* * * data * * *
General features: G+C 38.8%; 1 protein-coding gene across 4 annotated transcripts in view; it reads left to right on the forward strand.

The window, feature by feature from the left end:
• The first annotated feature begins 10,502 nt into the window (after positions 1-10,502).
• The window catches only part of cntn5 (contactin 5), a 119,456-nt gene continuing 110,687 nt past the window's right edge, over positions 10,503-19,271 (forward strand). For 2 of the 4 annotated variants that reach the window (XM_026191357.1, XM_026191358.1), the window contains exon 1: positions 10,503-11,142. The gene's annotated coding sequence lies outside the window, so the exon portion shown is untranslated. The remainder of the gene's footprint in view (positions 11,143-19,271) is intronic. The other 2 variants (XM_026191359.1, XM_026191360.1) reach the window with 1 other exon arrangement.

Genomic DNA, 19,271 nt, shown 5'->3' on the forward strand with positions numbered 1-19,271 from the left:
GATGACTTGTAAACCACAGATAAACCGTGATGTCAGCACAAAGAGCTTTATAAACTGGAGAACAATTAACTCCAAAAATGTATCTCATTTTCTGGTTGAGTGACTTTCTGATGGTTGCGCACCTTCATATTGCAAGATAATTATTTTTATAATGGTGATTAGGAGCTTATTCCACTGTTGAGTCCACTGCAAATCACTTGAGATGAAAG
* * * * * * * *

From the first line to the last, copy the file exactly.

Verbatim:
General features: G+C 38.8%; 1 protein-coding gene across 4 annotated transcripts in view; it reads left to right on the forward strand.

The window, feature by feature from the left end:
• The first annotated feature begins 10,502 nt into the window (after positions 1-10,502).
• The window catches only part of cntn5 (contactin 5), a 119,456-nt gene continuing 110,687 nt past the window's right edge, over positions 10,503-19,271 (forward strand). For 2 of the 4 annotated variants that reach the window (XM_026191357.1, XM_026191358.1), the window contains exon 1: positions 10,503-11,142. The gene's annotated coding sequence lies outside the window, so the exon portion shown is untranslated. The remainder of the gene's footprint in view (positions 11,143-19,271) is intronic. The other 2 variants (XM_026191359.1, XM_026191360.1) reach the window with 1 other exon arrangement.

Genomic DNA, 19,271 nt, shown 5'->3' on the forward strand with positions numbered 1-19,271 from the left:
GATGACTTGTAAACCACAGATAAACCGTGATGTCAGCACAAAGAGCTTTATAAACTGGAGAACAATTAACTCCAAAAATGTATCTCATTTTCTGGTTGAGTGACTTTCTGATGGTTGCGCACCTTCATATTGCAAGATAATTATTTTTATAATGGTGATTAGGAGCTTATTCCACTGTTGAGTCCACTGCAAATCACTTGAGATGAAAG